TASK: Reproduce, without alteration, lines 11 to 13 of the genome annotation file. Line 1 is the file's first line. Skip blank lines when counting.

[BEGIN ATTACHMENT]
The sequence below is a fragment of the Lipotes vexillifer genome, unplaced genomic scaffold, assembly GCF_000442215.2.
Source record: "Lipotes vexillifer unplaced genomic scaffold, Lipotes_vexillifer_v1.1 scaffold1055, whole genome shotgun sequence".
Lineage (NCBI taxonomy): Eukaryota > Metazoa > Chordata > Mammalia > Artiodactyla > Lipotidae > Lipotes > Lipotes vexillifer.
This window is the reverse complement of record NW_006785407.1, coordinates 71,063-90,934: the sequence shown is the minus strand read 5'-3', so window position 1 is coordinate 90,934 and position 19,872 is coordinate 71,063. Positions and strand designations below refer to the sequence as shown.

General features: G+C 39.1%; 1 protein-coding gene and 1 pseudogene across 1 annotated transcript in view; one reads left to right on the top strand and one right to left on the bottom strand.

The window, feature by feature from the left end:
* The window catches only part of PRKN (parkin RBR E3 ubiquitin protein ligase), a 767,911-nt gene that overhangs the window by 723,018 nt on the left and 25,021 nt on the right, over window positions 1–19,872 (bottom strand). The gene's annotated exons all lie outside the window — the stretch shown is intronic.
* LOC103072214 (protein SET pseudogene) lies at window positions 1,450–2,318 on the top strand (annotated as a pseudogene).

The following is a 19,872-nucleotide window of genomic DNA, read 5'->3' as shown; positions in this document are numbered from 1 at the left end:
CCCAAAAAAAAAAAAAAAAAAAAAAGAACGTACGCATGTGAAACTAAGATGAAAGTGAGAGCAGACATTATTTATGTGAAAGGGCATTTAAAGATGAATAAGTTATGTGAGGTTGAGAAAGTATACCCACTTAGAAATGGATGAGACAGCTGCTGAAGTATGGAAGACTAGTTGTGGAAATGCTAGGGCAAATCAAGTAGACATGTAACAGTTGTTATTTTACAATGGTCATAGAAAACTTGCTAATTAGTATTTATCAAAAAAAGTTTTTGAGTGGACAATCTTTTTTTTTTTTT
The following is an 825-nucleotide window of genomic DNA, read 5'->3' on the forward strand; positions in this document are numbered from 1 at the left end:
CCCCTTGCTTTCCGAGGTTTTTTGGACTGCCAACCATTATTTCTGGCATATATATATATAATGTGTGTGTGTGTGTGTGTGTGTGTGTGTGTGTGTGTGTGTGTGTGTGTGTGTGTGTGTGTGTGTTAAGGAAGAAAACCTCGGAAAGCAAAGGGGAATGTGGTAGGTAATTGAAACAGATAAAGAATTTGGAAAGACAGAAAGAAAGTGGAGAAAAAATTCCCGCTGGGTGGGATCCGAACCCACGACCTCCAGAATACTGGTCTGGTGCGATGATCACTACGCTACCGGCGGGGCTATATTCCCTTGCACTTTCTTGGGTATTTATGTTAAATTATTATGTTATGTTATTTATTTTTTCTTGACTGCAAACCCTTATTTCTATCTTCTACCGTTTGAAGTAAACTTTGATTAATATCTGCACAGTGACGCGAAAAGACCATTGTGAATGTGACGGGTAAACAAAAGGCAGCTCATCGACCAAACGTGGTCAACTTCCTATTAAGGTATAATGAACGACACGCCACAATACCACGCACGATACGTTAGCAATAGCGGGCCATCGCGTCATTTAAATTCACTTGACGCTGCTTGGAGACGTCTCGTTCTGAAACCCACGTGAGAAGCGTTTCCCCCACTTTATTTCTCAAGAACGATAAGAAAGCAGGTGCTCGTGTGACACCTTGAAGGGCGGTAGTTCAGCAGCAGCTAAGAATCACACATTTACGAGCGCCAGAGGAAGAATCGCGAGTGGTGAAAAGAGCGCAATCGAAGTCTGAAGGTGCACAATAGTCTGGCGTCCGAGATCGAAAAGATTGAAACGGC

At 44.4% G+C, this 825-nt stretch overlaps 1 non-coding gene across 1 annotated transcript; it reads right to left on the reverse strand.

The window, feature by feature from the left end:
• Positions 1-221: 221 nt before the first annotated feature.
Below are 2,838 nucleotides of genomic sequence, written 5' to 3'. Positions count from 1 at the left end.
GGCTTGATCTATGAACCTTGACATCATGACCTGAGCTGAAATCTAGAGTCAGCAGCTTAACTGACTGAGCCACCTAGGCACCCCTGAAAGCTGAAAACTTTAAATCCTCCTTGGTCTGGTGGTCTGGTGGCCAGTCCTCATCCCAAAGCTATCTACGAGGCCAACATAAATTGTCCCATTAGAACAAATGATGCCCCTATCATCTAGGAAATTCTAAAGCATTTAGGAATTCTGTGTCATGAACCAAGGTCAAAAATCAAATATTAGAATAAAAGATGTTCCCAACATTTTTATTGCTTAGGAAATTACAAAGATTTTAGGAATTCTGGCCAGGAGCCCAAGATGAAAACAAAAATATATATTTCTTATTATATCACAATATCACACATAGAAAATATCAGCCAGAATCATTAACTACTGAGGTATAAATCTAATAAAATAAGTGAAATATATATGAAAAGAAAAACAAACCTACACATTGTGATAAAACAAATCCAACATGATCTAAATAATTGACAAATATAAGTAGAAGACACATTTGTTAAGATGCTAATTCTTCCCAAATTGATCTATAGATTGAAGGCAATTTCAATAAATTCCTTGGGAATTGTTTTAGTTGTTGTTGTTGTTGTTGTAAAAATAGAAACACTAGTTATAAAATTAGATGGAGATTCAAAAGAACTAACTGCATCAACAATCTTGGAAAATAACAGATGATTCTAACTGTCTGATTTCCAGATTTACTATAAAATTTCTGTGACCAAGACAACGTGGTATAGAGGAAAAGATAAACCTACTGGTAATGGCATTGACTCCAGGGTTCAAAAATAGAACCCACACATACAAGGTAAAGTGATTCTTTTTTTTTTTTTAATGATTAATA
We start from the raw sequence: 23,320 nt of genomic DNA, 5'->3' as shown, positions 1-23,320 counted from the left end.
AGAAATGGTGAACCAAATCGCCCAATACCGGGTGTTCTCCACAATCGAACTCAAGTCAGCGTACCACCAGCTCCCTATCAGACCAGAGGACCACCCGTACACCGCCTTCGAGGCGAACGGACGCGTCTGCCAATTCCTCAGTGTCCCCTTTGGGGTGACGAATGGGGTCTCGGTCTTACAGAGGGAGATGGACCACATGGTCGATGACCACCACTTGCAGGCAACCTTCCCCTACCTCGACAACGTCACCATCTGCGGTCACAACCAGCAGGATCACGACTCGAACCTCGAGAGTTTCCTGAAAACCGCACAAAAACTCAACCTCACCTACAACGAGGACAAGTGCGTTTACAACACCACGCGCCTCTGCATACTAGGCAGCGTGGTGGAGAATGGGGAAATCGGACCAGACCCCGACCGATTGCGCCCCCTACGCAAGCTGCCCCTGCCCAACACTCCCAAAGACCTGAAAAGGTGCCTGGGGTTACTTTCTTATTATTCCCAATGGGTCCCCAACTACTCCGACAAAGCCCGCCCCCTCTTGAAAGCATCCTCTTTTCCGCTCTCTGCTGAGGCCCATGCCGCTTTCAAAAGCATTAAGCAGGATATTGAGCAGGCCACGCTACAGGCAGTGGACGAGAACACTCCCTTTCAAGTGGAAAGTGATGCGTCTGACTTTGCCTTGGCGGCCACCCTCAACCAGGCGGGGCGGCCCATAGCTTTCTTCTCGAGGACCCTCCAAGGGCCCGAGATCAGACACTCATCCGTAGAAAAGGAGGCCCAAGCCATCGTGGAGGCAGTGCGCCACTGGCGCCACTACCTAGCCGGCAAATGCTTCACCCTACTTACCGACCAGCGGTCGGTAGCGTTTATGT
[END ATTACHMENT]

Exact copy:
The following is an 825-nucleotide window of genomic DNA, read 5'->3' on the forward strand; positions in this document are numbered from 1 at the left end:
CCCCTTGCTTTCCGAGGTTTTTTGGACTGCCAACCATTATTTCTGGCATATATATATATAATGTGTGTGTGTGTGTGTGTGTGTGTGTGTGTGTGTGTGTGTGTGTGTGTGTGTGTGTGTGTGTGTTAAGGAAGAAAACCTCGGAAAGCAAAGGGGAATGTGGTAGGTAATTGAAACAGATAAAGAATTTGGAAAGACAGAAAGAAAGTGGAGAAAAAATTCCCGCTGGGTGGGATCCGAACCCACGACCTCCAGAATACTGGTCTGGTGCGATGATCACTACGCTACCGGCGGGGCTATATTCCCTTGCACTTTCTTGGGTATTTATGTTAAATTATTATGTTATGTTATTTATTTTTTCTTGACTGCAAACCCTTATTTCTATCTTCTACCGTTTGAAGTAAACTTTGATTAATATCTGCACAGTGACGCGAAAAGACCATTGTGAATGTGACGGGTAAACAAAAGGCAGCTCATCGACCAAACGTGGTCAACTTCCTATTAAGGTATAATGAACGACACGCCACAATACCACGCACGATACGTTAGCAATAGCGGGCCATCGCGTCATTTAAATTCACTTGACGCTGCTTGGAGACGTCTCGTTCTGAAACCCACGTGAGAAGCGTTTCCCCCACTTTATTTCTCAAGAACGATAAGAAAGCAGGTGCTCGTGTGACACCTTGAAGGGCGGTAGTTCAGCAGCAGCTAAGAATCACACATTTACGAGCGCCAGAGGAAGAATCGCGAGTGGTGAAAAGAGCGCAATCGAAGTCTGAAGGTGCACAATAGTCTGGCGTCCGAGATCGAAAAGATTGAAACGGC

At 44.4% G+C, this 825-nt stretch overlaps 1 non-coding gene across 1 annotated transcript; it reads right to left on the reverse strand.